Why? Because I'm not totally fluent in quadratic equations, the XYZ affair, and the literary symbolism of Banquo's ghost in Macbeth. Forget about the existence of such things as oh, I don't know, teacher's manuals, literature guides, reference books, online and community college courses, tutors, etc. Forget the fact that the typical elementary schoolteacher would almost certainly have equal or greater difficulty in teaching these concepts without any kind of reference material. Not to be too much of an educational snob, but I scored more than 400 points higher on the SAT than the average new elementary teacher and had a higher college GPA than >60% (the study unfortunately lumped together all the 3.5+ students so I'm not sure exactly at which percentile mine would place me).
Didn't you get the memo from Professors Susan Douglas of the University of Michigan and Meredith Michaels of Smith? The one saying that home educators need to be omniscient, spend the absolute entire day imparting knowledge into our kids, and feel a compulsion to have our kids step over others, be the envy of others, rise above the mass of the others, "to be, and to be seen as, well, a star"? That we are self-righteous zealots who consider ourselves to be the perfect examples of enlightened maternal virtue?
Pardon my French, but that's a big, fat, steaming load of manure. It's quite clear from reading the discussion of homeschooling in The Mommy Myth that Drs. Douglas and Michaels don't know the first thing about real-life homeschoolers.
The authors' bias is obvious in their treatment of the National Center for Educational Statistics study statistic about 30% of the homeschoolers surveyed citing the desire to "provide religious or moral instruction" as their primary motivation for educating their kids at home. Now, those of us inside the homeschooling community know how broad that statement is, and how extremely diverse the group of families are who might concur with it. No one group has a monopoly on morality and people of any faith or none whatsoever might decide to homeschool in order to teach their children in accordance with their family's values. Yet to Drs. Douglas & Michaels, they're all ultraconservative fundamentalists motivated by:
"an insistence that their kids never encounter the words 'evolution', 'birth control', or 'Oscar Wilde'."
Even the most conservative Christian homeschoolers I know teach *ABOUT* Darwinian evolution and sexuality. Drs. Douglas & Michaels may not like the way those topics are being taught by conservative homeschoolers, but it's a myth that homeschooled kids are totally sheltered from controversial topics.
The authors of The Mommy Myth truly seem to believe that homeschooling is super difficult for the parent doing the primary teaching. But honestly, I see what they would have me do instead of homeschooling to be way more stressful. Throughout the book, they make it abundantly clear their preference for women to hold full-time employment outside the home by glamorizing careers and presenting an excessively negative portrayal of homemaking. Yes, it can be tedious to do housework, change diapers, and so on but the corporate world isn't all fun & games either. I could go on at length about the tedious aspects of my last paid position. The point is, Drs. Douglas & Michaels would have me employed 40+ hours per week, and on top of that somehow find the time & energy to devote myself to the "rehabilitation of public education" by "[joining] the PTA and [giving] the local school board h***."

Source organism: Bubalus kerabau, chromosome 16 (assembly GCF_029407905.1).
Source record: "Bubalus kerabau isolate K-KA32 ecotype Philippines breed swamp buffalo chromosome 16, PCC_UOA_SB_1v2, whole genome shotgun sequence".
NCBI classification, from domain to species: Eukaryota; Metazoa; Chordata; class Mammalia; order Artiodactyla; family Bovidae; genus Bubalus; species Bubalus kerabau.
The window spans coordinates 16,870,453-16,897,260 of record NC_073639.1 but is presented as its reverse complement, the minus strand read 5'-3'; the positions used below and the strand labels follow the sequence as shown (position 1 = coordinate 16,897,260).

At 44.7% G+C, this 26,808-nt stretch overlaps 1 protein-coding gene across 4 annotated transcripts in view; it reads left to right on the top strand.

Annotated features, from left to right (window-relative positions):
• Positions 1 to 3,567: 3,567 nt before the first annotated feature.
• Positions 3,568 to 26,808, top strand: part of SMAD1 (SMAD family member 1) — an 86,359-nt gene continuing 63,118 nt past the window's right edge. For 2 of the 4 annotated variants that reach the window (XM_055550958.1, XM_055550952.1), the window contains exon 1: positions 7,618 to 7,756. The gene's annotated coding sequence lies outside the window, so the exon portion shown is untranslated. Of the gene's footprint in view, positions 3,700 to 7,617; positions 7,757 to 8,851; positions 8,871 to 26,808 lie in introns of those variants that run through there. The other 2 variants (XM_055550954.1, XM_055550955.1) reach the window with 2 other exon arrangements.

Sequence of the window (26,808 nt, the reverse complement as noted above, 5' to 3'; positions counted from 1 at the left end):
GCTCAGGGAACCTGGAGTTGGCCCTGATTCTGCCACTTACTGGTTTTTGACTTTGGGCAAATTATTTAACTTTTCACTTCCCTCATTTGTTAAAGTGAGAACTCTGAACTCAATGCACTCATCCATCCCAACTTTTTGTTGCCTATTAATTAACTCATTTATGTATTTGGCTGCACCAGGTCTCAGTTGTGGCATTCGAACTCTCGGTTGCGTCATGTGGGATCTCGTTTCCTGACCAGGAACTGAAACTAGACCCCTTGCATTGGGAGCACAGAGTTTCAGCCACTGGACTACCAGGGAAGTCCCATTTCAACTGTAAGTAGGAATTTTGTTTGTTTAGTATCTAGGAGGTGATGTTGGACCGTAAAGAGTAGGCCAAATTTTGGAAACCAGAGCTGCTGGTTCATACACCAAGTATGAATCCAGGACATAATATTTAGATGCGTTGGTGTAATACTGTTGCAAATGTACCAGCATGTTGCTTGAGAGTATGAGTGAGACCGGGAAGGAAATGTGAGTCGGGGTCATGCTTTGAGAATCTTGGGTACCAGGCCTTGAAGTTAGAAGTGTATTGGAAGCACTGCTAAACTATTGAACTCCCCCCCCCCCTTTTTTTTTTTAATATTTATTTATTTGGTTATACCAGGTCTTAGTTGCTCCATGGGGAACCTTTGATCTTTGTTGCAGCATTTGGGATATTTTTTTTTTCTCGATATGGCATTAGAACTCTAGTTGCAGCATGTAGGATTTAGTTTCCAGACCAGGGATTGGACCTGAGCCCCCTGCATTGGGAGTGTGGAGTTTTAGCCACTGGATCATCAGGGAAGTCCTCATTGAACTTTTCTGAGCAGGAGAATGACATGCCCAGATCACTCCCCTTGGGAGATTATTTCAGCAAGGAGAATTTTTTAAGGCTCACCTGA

Forget the fact that the local school board has very little power to fix the problems with government-run schools. I'd have to try to influence things on the state or even Federal level, which would be a full-time job in and of itself. Maybe it's a generational thing, but I'm a lot more cynical about the chances of me actually being able to bring about a significant improvement in the schools. Frankly, I'd rather spend my time and effort on giving my kids a good education at home than on some idealistic but likely futile crusade.
That's what I think truly bothers the authors of The Mommy Myth. They have this attitude that I should feel some sort of noblesse oblige to sacrifice my kids' well-being for what Drs. Douglas & Michaels see as the collective good. However, I don't see why the fruits of my labor should go to benefit "free riders" rather than my own family. Why should I invest my time & effort to help out the kids whose own parents are too lazy or disinterested? It's like the children's story of the Little Red Hen or 2 Thessalonians 3:10 "if any would not work, neither should he eat."